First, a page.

in the age of the telephone most communication became evanescent, gone into thin air no matter how important or heartfelt. Think of all those people inside the World Trade Center saying goodbye by phone. If only, in the blizzard of paper that followed the collapse of the buildings, a letter had fallen from the sky for every family member and friend, something to hold on to, something to read and reread. Something real. Words on paper confer a kind of immortality.
That's also what writing is: not just a legacy, but therapy. As the novelist Don DeLillo once said, "Writing is a form of personal freedom. It frees us from the mass identity we see in the making all around us. In the end, writers will write not to be outlaw heroes of some underculture but mainly to save themselves, to survive as individuals."
David Walton, 43, complained of fever and stomach pain when he was admitted to Cheltenham General Hospital.
A leading economist, he joined investment bank Goldman Sachs in 1987, where he became its Chief European Economist and in 2005
became a policy maker on the Bank of England’s rate-setting committee.
He suffered an agonising death when a horrific flesh-eating bug took over his body in just 24 hours.
Doctors watched helplessly as David Walton, 43, was struck down by necrotising fasciitis.
From Australia, a very sad and sudden death.
Heart Attack Kills Groom at Wedding Reception.
COMPLETE happiness and gut-wrenching tragedy were just hours apart for Stamatia Mavromatis on what was supposed to be the most wonderful day of her life.
When the bride, 26, walked out of the Croydon church in which she had married Tom Mavromatis on Saturday, she was beaming – looking forward to a life of "special love".
Eight hours later her husband was dead – collapsing with a heart attack at his wedding reception, before he could make his speech.
That speech will now be read at the funeral of Mr Mavromatis, 34.
The tragedy, at the Adelaide Entertainment Centre, unfolded in front of the couple's 150 guests about 9pm.
A 28-year-old woman really wanted the new Nintendo Wii video game system, so she decided to take part in a radio contest, called "Hold Your Wee for a Wii."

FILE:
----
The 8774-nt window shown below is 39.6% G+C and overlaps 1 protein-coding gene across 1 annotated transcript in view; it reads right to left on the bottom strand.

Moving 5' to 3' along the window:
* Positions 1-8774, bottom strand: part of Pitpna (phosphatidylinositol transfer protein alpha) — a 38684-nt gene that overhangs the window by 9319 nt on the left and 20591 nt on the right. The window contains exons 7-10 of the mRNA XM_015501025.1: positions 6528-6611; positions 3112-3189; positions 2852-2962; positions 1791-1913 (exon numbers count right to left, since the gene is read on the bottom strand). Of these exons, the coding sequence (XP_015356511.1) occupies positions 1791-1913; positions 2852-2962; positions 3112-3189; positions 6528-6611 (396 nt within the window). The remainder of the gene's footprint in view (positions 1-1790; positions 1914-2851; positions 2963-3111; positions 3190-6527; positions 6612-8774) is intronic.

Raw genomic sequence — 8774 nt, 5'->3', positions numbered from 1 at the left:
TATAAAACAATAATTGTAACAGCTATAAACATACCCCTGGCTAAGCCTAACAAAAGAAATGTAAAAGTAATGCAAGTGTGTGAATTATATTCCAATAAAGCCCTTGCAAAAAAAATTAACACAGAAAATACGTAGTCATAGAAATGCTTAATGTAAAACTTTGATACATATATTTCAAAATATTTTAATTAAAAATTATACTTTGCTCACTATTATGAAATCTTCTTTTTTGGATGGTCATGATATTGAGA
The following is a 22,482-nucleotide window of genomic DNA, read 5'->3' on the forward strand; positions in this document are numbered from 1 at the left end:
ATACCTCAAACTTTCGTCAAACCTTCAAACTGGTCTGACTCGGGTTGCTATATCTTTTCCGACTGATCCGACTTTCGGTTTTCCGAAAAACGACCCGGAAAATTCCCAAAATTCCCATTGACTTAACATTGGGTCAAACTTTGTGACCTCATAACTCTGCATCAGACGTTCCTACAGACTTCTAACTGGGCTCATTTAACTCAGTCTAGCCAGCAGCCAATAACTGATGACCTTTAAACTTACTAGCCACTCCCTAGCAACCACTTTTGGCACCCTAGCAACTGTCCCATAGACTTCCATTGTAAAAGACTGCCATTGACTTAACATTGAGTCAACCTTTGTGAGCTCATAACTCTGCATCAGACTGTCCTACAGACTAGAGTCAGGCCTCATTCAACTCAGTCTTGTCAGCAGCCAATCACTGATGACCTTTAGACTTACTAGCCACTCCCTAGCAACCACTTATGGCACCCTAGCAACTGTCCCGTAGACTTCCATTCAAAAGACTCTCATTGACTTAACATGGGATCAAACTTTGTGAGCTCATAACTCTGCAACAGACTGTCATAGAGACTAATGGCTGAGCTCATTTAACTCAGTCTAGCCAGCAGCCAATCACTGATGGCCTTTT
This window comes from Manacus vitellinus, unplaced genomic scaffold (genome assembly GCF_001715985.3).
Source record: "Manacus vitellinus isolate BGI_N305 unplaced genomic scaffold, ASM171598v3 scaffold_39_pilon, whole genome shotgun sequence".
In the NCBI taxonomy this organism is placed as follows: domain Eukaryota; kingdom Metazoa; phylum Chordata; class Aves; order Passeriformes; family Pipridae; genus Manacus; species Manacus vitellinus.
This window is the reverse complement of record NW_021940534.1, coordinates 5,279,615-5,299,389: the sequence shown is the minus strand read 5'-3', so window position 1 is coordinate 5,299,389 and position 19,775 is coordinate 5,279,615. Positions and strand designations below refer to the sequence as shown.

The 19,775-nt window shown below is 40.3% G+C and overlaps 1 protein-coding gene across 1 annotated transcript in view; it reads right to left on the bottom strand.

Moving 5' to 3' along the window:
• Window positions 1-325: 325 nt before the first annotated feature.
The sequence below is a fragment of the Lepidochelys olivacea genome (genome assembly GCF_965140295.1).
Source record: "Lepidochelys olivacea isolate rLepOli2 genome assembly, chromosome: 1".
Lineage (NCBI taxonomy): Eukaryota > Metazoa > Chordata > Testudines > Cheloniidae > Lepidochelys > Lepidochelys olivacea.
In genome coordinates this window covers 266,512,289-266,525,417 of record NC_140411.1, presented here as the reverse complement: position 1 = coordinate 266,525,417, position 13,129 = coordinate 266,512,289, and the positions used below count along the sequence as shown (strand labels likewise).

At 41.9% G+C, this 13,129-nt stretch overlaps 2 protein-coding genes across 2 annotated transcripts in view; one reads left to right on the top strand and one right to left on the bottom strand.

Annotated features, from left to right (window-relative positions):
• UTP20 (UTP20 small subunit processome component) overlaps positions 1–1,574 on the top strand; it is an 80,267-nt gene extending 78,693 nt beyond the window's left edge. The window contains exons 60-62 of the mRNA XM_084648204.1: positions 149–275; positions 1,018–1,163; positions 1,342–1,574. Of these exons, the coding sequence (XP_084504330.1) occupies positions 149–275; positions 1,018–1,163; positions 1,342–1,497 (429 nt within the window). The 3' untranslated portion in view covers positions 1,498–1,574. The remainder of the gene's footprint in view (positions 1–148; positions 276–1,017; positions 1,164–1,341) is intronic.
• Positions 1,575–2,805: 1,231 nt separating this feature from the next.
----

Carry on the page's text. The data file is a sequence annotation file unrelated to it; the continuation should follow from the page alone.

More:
How did Tchaikovsky die?
Death from cholera was the official version endorsed by doctors in St Petersburg after the composer's demise on November 6, 1893, and repeated by early biographers. Supposedly, Tchaikovsky had drunk a glass of unboiled tap water, which seems a reckless thing to do during an epidemic of a fatal water-borne disease. None the less, his death was imputed to carelessness rather than deliberate self-destruction.
But almost immediately, alternative versions of the story began to circulate, most of them predicated on the idea that the composer had died not from disease, but from arsenic poisoning. Some surmised that he had killed himself in despair at his homosexuality, or fear of its disclosure.
The composer's drinking and gambling binges suggested another possible motive for self-extinction. While another variant had Tchaikovsky contracting cholera from a male prostitute, many dismissed the cholera story precisely because it was considered a disease of poverty, much too squalid a fate for the famous and solidly bourgeois Tchaikovsky.
He died, dubbed Secret Santa, known for his generosity.
Mr. Stewart, who spent 26 years giving a total $1.3 million, gained international attention in November when he revealed himself as Secret Santa. He was diagnosed in April with cancer and said he wanted to use his celebrity to inspire other people to take random kindness seriously.
"That's what we're here for," Mr. Stewart said in a November interview, "to help other people out."
Mr. Stewart said he offered the simple gifts of cash every year because it was something people didn't have to "beg for, get in line for, or apply for."
Life is short and we have never too much time for gladdening the hearts of those who are traveling the dark journey with us. Oh be swift to love, make haste to be kind, Henri Frederik Amiel.
The imposing burial mounds of Japan's ancient emperors, the Imperial tombs, have lain virtually untouched for 1700 years.
Today, several academic organizations - historians, archaeologists, zoologists - have been granted royal permission to visit and inspect.
Given that there are more than 200,000 ancient burial mounds, called kofun, and even if only the biggest were revered as the tombs of ancient emperors, many have been wrongly designated as such.